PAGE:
Yokohama: Landmarks and Facts

Photo Credit: From the Source Barr, Pat. The Coming of the Barbarians: The Opening of Japan to the West 1853-1870. Pat Barr 1967. This shows the European Quarters within the city of Yokohama.

Jules Verne’s depiction of the landmarks and certain events and places in Yokohama at the time Around the World in 80 Days took place were fairly accurate. When Passepartout first arrives at Yokohama, Verne describes there as being multiple quarters of Yokohama, effectively dividing it into four parts. During the time spent there, Passepartout visits both the European and Japanese quarters of the city and describes them accurately for the most part. Verne describes the European Quarter as having many docks, warehouses, and merchants from all parts of the world with their ships in the port. This description agrees with others at the time which describe the presence of flags from nations all over the world and large groups of merchants looking to trade (Notehelfer, Kitson). Because of the separate quarters of Yokohama, different areas of it had different forms of architecture.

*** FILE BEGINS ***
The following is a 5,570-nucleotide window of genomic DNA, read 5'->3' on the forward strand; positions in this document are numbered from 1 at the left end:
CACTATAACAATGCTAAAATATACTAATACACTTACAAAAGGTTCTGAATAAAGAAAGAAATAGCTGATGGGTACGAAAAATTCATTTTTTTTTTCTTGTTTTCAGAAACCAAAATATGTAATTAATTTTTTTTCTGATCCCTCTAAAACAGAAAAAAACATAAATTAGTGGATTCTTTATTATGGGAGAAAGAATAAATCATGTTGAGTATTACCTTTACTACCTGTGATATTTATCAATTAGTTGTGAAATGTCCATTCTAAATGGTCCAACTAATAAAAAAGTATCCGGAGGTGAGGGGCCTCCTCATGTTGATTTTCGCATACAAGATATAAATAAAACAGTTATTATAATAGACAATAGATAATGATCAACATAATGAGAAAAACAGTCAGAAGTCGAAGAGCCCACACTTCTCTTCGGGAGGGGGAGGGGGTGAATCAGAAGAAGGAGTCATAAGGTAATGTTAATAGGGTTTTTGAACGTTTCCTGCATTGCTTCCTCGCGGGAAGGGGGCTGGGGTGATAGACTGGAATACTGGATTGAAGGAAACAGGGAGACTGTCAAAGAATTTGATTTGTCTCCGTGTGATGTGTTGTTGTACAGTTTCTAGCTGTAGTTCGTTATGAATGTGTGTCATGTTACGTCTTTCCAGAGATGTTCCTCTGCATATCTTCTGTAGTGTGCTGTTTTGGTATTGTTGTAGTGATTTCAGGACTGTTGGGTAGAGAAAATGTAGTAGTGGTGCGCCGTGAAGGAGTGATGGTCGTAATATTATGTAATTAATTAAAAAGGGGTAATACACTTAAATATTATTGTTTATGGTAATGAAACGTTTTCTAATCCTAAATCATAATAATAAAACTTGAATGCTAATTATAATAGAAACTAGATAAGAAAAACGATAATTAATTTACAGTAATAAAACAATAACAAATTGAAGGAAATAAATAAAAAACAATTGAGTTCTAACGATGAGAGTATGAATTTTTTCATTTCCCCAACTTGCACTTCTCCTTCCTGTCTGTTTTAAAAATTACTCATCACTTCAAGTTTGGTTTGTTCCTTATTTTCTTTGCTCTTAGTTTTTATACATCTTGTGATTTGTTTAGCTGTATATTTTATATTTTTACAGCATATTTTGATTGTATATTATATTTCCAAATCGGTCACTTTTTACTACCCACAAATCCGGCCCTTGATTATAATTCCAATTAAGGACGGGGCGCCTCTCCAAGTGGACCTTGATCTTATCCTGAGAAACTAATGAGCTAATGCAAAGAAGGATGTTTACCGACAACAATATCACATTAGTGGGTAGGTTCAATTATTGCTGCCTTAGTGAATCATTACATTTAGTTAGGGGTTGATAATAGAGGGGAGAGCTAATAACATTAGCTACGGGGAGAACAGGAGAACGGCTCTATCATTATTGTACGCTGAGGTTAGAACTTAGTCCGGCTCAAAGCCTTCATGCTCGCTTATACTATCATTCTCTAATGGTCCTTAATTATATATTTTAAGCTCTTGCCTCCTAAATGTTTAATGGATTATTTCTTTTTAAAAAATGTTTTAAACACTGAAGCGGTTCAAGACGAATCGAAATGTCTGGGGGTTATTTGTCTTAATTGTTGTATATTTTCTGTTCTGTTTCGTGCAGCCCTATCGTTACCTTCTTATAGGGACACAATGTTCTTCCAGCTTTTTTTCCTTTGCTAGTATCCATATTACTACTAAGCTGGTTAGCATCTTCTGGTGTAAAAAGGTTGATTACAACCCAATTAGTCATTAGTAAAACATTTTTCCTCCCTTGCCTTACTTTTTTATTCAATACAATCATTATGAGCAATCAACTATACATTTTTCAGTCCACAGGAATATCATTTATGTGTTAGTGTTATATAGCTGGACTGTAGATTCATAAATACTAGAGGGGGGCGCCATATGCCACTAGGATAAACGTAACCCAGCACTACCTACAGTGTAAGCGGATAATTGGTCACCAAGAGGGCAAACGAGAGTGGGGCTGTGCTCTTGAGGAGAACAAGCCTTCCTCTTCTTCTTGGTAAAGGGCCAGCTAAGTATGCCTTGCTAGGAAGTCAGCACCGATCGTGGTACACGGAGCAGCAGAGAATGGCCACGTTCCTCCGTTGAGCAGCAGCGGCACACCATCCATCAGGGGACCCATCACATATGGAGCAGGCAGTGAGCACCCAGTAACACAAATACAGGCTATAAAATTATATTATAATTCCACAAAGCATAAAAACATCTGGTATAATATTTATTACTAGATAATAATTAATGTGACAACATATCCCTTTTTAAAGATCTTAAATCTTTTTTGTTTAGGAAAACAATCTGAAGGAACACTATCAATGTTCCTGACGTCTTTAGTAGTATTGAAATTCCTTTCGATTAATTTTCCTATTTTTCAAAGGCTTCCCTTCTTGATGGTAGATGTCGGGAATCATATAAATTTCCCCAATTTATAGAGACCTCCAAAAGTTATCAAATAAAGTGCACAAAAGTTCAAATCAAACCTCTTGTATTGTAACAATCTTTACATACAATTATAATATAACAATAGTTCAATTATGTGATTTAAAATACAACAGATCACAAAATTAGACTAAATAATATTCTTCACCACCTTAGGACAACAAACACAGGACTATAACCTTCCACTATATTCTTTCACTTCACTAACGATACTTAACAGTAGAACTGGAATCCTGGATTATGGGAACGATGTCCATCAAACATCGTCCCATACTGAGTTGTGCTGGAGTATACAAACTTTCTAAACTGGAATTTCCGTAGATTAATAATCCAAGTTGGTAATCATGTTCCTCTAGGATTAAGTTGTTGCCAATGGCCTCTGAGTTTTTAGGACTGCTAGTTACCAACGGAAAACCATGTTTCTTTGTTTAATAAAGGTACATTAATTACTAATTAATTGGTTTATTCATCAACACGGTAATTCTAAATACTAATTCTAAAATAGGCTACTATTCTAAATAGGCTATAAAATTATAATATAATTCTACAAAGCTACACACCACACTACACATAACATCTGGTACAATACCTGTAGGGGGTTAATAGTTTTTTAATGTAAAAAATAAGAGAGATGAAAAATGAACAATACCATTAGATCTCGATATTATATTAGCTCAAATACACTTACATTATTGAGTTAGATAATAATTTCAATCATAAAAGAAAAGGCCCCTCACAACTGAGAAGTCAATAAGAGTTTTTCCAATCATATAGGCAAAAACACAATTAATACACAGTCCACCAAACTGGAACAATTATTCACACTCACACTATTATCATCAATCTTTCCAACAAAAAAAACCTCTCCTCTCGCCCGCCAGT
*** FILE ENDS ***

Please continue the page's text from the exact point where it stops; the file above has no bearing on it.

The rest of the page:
As a whole, Yokohama was described as being a melting pot. This included its architecture changing from quarter to quarter, as the Japanese Quarter’s architecture was more traditional than the European quarter, which had more Western architecture (Partner). In addition to the quarters of Yokohama and their architecture, Verne’s description of steamship travel from Yokohama to America was fairly accurate. Verne states that the steamer Passepartout and his companions used to reach San Francisco belonged to the Pacific Mail Steamship Company. In the 1860s and 70s, this company had steamships run between Yokohama and San Francisco to trade and later became the principle means for Japanese and Chinese immigrants to reach California (Potash). Overall, Verne’s description of places and certain events in Yokohama at the time Around the World in 80 Days took place described what was documented at the time.